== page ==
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Handshake Line: Exposing our Faults

It's an unusual thing to thank our foes for exposing the Ducks' faults--but in doing so, both teams can move forward in their separate paths.

Ronald Martinez

It's funny to think that despite clinching the number one Seed in the Western Conference and avoiding the dreaded match-up against the Los Angeles Kings, the one other match-up that the Anaheim Ducks dreaded was against the Dallas Stars. Flying under the radar most of the season, the team in green gave the immensely competitive and dominant Pacific Division the fits, going 14-3-4 against the Pacific Division, and outscoring them 70-43. If analysts were to pick one first round upset, most would have chosen the Stars over the Ducks. So much for the underdog eh?

What was supposed to be a number one seed match-up against a wild card team, ended up really being a fair fight. I personally had the responsibility to recapping all three games in Dallas (Game 3, 4 and 6). And let me tell you, the Stars were often found on top of the game's "Iceholes" list due to their fantastic duo, blurring speed, emerging youth, and their knack of pushing all the right/wrong buttons.

So I want to take this post to not only recognize the Dallas Stars for some fantastic hockey, but more so for exposing the Ducks for faults they do have. Not only does this help the Ducks improve (hopefully in the postseason push), but it also helps the Stars as well moving forward as a competitive NHL team.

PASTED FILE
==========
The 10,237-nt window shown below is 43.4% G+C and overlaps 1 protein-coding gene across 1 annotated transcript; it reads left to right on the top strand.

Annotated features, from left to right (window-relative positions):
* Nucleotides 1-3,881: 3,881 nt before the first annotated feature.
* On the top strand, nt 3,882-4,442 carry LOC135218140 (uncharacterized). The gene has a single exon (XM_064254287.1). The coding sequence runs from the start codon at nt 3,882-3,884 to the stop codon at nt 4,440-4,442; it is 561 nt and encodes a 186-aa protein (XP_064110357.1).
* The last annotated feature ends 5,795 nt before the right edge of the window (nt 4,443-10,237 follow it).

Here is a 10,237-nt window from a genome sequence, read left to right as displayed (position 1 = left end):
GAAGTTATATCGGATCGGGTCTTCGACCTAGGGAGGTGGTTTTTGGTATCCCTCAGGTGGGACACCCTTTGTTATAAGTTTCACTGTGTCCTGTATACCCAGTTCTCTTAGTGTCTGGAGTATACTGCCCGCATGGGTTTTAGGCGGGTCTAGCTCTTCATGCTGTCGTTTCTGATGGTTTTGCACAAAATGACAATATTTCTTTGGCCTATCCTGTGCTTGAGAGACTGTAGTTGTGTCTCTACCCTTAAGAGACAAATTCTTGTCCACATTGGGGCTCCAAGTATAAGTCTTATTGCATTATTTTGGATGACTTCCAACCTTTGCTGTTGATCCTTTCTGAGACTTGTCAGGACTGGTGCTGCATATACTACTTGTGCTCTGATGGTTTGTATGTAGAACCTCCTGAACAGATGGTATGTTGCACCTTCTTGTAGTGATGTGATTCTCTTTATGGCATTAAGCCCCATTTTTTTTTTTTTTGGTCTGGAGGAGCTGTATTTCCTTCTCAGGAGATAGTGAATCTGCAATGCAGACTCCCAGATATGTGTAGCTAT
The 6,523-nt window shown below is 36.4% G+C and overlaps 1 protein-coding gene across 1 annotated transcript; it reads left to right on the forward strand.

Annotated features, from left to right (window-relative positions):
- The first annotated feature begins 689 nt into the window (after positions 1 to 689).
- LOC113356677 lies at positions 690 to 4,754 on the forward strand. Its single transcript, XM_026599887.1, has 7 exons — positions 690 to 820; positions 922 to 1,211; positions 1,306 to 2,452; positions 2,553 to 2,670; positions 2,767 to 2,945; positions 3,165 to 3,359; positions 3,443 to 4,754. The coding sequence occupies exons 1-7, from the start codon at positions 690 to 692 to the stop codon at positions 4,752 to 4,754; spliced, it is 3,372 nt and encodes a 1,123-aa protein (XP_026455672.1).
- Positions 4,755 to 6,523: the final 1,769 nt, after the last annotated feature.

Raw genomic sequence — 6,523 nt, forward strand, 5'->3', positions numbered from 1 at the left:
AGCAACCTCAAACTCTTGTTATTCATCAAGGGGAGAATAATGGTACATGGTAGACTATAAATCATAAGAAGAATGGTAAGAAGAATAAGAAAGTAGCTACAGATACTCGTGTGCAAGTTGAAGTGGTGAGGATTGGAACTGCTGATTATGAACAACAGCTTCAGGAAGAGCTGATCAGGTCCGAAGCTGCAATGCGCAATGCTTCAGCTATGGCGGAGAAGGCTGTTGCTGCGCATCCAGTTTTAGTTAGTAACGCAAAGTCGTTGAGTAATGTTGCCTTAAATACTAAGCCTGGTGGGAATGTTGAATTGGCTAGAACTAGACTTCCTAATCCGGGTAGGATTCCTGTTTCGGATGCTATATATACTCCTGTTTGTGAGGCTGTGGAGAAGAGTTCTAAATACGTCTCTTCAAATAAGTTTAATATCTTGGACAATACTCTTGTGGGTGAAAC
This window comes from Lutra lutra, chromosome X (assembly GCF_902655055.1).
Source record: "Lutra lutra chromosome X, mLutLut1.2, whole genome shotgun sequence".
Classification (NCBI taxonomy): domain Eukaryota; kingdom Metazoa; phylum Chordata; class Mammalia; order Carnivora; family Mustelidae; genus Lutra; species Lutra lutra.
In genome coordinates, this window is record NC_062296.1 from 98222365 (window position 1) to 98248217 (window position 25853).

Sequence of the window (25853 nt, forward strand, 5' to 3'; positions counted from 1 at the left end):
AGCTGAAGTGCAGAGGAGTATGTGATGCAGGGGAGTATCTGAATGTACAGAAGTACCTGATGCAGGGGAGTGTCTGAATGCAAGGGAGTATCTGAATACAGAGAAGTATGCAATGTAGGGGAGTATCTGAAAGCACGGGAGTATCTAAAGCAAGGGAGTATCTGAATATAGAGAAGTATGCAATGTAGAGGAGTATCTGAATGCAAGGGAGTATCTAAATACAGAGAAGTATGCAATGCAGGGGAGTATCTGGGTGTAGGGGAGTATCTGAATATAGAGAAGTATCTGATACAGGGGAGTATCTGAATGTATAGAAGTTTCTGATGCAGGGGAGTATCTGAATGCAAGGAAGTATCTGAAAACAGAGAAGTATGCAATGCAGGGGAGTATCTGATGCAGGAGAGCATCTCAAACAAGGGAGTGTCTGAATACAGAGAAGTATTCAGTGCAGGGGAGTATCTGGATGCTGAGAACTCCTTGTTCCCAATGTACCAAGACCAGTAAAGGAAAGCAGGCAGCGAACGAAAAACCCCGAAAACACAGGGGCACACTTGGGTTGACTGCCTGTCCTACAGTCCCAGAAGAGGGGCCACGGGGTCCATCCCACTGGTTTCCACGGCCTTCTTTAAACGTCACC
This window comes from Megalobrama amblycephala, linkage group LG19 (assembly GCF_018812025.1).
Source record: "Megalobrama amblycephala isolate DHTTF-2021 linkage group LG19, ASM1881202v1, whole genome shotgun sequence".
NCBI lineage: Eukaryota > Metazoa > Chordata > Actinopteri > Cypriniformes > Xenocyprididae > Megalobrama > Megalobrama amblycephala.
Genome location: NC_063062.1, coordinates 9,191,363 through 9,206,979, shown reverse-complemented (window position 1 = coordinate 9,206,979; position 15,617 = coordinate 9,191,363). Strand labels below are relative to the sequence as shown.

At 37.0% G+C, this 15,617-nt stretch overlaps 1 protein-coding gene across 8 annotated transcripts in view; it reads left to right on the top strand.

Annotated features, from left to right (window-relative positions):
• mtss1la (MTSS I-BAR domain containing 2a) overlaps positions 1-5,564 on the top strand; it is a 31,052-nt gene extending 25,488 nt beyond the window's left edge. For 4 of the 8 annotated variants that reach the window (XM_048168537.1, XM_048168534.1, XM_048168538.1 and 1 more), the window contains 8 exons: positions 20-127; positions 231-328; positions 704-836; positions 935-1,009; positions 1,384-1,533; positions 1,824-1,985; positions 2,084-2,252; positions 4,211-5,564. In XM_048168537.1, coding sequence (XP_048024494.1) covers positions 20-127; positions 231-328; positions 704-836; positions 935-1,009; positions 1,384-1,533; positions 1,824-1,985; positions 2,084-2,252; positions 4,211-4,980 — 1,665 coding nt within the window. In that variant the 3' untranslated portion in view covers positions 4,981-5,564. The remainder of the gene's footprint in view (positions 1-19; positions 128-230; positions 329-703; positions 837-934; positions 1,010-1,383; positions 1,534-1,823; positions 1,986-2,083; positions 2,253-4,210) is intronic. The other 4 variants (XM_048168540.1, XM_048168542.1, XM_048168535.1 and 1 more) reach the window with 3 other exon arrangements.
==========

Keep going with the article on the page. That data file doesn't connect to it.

Seeing Stars

Coming into this series, it was largely a series pitted between the star forwards of each team--the Stars' Jamie Benn and Tyler Seguin, and the Ducks' Ryan Getzlaf and Corey Perry. Despite so-called depth scoring from each team, both the Stars and the Ducks heavily rely on the performance of these pairs of forwards to lead the way. For both teams, shutting down these star players would remain the number one priority. `

Jamie Benn was undoubtedly the series' MVP and the number one dagger in the Ducks' side. Benn at his best was nearly unstoppable. His speed, skill, and grit on the ice often ended up on the board. And while the Ducks managed to contain the fancy skills of Seguin (largely thanks to Cam Fowler), they had no answer for Benn. Seguin baited the Ducks blue line with his relentless speed and pushes, leaving his line-mate Benn open for offensive attack. If not those two, then rookie Valeri Nichushkin would step up. Or someone else. While the Dallas roster is not yet deep with NHL experience, they have a lot to look forward to in the coming seasons. (Do us a favor and give the Chicago and St. Louis hell.)